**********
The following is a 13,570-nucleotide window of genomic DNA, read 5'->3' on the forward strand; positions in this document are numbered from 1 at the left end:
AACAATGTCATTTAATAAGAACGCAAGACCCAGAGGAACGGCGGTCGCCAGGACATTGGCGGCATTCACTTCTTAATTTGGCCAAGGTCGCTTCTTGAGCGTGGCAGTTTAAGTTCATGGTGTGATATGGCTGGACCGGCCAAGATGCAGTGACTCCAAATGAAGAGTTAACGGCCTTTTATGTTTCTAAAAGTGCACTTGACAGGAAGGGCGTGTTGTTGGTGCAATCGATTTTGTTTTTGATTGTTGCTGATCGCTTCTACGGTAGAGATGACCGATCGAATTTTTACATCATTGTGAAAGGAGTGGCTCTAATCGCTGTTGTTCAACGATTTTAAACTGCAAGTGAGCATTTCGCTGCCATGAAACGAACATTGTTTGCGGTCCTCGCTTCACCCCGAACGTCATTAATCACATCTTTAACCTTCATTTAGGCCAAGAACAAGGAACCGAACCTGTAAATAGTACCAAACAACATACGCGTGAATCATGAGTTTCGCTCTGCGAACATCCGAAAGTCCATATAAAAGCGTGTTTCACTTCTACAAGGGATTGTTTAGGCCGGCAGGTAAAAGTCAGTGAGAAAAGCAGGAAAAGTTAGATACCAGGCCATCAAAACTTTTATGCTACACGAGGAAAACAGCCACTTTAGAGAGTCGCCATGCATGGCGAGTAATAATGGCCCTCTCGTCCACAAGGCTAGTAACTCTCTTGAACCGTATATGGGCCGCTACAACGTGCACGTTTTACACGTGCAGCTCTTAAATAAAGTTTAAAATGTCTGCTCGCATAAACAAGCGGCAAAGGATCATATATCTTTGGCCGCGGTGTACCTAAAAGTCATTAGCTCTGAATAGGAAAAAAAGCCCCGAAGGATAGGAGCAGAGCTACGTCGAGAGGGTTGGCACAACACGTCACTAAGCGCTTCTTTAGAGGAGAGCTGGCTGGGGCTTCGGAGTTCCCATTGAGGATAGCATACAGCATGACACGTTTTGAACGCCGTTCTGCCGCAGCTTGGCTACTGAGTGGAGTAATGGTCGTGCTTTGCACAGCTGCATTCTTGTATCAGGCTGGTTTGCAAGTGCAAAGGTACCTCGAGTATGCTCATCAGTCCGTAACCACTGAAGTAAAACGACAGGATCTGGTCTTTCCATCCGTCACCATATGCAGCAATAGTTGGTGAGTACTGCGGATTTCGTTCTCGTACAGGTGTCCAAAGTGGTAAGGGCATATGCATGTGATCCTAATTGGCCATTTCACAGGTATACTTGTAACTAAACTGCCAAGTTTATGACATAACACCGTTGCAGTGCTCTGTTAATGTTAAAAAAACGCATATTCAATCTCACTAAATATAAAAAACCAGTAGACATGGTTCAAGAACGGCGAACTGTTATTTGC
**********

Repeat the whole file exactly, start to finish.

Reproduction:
The following is a 13,570-nucleotide window of genomic DNA, read 5'->3' on the forward strand; positions in this document are numbered from 1 at the left end:
AACAATGTCATTTAATAAGAACGCAAGACCCAGAGGAACGGCGGTCGCCAGGACATTGGCGGCATTCACTTCTTAATTTGGCCAAGGTCGCTTCTTGAGCGTGGCAGTTTAAGTTCATGGTGTGATATGGCTGGACCGGCCAAGATGCAGTGACTCCAAATGAAGAGTTAACGGCCTTTTATGTTTCTAAAAGTGCACTTGACAGGAAGGGCGTGTTGTTGGTGCAATCGATTTTGTTTTTGATTGTTGCTGATCGCTTCTACGGTAGAGATGACCGATCGAATTTTTACATCATTGTGAAAGGAGTGGCTCTAATCGCTGTTGTTCAACGATTTTAAACTGCAAGTGAGCATTTCGCTGCCATGAAACGAACATTGTTTGCGGTCCTCGCTTCACCCCGAACGTCATTAATCACATCTTTAACCTTCATTTAGGCCAAGAACAAGGAACCGAACCTGTAAATAGTACCAAACAACATACGCGTGAATCATGAGTTTCGCTCTGCGAACATCCGAAAGTCCATATAAAAGCGTGTTTCACTTCTACAAGGGATTGTTTAGGCCGGCAGGTAAAAGTCAGTGAGAAAAGCAGGAAAAGTTAGATACCAGGCCATCAAAACTTTTATGCTACACGAGGAAAACAGCCACTTTAGAGAGTCGCCATGCATGGCGAGTAATAATGGCCCTCTCGTCCACAAGGCTAGTAACTCTCTTGAACCGTATATGGGCCGCTACAACGTGCACGTTTTACACGTGCAGCTCTTAAATAAAGTTTAAAATGTCTGCTCGCATAAACAAGCGGCAAAGGATCATATATCTTTGGCCGCGGTGTACCTAAAAGTCATTAGCTCTGAATAGGAAAAAAAGCCCCGAAGGATAGGAGCAGAGCTACGTCGAGAGGGTTGGCACAACACGTCACTAAGCGCTTCTTTAGAGGAGAGCTGGCTGGGGCTTCGGAGTTCCCATTGAGGATAGCATACAGCATGACACGTTTTGAACGCCGTTCTGCCGCAGCTTGGCTACTGAGTGGAGTAATGGTCGTGCTTTGCACAGCTGCATTCTTGTATCAGGCTGGTTTGCAAGTGCAAAGGTACCTCGAGTATGCTCATCAGTCCGTAACCACTGAAGTAAAACGACAGGATCTGGTCTTTCCATCCGTCACCATATGCAGCAATAGTTGGTGAGTACTGCGGATTTCGTTCTCGTACAGGTGTCCAAAGTGGTAAGGGCATATGCATGTGATCCTAATTGGCCATTTCACAGGTATACTTGTAACTAAACTGCCAAGTTTATGACATAACACCGTTGCAGTGCTCTGTTAATGTTAAAAAAACGCATATTCAATCTCACTAAATATAAAAAACCAGTAGACATGGTTCAAGAACGGCGAACTGTTATTTGC